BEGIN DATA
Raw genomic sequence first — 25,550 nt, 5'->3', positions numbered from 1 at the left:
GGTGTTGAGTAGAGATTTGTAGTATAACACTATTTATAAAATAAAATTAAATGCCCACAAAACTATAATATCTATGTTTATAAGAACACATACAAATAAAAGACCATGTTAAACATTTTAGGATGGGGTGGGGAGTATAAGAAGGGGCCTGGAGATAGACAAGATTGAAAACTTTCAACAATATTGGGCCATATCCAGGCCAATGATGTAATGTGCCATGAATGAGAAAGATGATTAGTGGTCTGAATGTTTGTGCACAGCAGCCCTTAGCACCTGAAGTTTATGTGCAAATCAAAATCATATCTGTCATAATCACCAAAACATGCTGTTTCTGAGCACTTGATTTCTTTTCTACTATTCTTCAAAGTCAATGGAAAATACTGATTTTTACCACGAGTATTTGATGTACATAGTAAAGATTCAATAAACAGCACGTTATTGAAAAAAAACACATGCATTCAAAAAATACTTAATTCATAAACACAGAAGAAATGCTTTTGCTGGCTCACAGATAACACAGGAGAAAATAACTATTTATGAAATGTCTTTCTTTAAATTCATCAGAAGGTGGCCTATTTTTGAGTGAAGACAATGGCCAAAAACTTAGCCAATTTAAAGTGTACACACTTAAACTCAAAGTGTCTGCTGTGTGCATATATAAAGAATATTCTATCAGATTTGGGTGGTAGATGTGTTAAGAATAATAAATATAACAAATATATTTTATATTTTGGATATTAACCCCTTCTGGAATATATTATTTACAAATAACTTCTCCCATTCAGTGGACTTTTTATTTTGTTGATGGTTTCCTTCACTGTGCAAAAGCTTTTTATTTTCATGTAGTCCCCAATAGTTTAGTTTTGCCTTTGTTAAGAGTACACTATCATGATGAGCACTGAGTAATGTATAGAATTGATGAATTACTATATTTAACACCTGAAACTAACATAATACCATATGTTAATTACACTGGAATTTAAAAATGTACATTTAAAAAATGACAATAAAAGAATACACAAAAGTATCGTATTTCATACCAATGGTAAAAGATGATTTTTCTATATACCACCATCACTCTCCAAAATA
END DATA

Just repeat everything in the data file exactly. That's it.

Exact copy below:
Raw genomic sequence first — 25,550 nt, 5'->3', positions numbered from 1 at the left:
GGTGTTGAGTAGAGATTTGTAGTATAACACTATTTATAAAATAAAATTAAATGCCCACAAAACTATAATATCTATGTTTATAAGAACACATACAAATAAAAGACCATGTTAAACATTTTAGGATGGGGTGGGGAGTATAAGAAGGGGCCTGGAGATAGACAAGATTGAAAACTTTCAACAATATTGGGCCATATCCAGGCCAATGATGTAATGTGCCATGAATGAGAAAGATGATTAGTGGTCTGAATGTTTGTGCACAGCAGCCCTTAGCACCTGAAGTTTATGTGCAAATCAAAATCATATCTGTCATAATCACCAAAACATGCTGTTTCTGAGCACTTGATTTCTTTTCTACTATTCTTCAAAGTCAATGGAAAATACTGATTTTTACCACGAGTATTTGATGTACATAGTAAAGATTCAATAAACAGCACGTTATTGAAAAAAAACACATGCATTCAAAAAATACTTAATTCATAAACACAGAAGAAATGCTTTTGCTGGCTCACAGATAACACAGGAGAAAATAACTATTTATGAAATGTCTTTCTTTAAATTCATCAGAAGGTGGCCTATTTTTGAGTGAAGACAATGGCCAAAAACTTAGCCAATTTAAAGTGTACACACTTAAACTCAAAGTGTCTGCTGTGTGCATATATAAAGAATATTCTATCAGATTTGGGTGGTAGATGTGTTAAGAATAATAAATATAACAAATATATTTTATATTTTGGATATTAACCCCTTCTGGAATATATTATTTACAAATAACTTCTCCCATTCAGTGGACTTTTTATTTTGTTGATGGTTTCCTTCACTGTGCAAAAGCTTTTTATTTTCATGTAGTCCCCAATAGTTTAGTTTTGCCTTTGTTAAGAGTACACTATCATGATGAGCACTGAGTAATGTATAGAATTGATGAATTACTATATTTAACACCTGAAACTAACATAATACCATATGTTAATTACACTGGAATTTAAAAATGTACATTTAAAAAATGACAATAAAAGAATACACAAAAGTATCGTATTTCATACCAATGGTAAAAGATGATTTTTCTATATACCACCATCACTCTCCAAAATA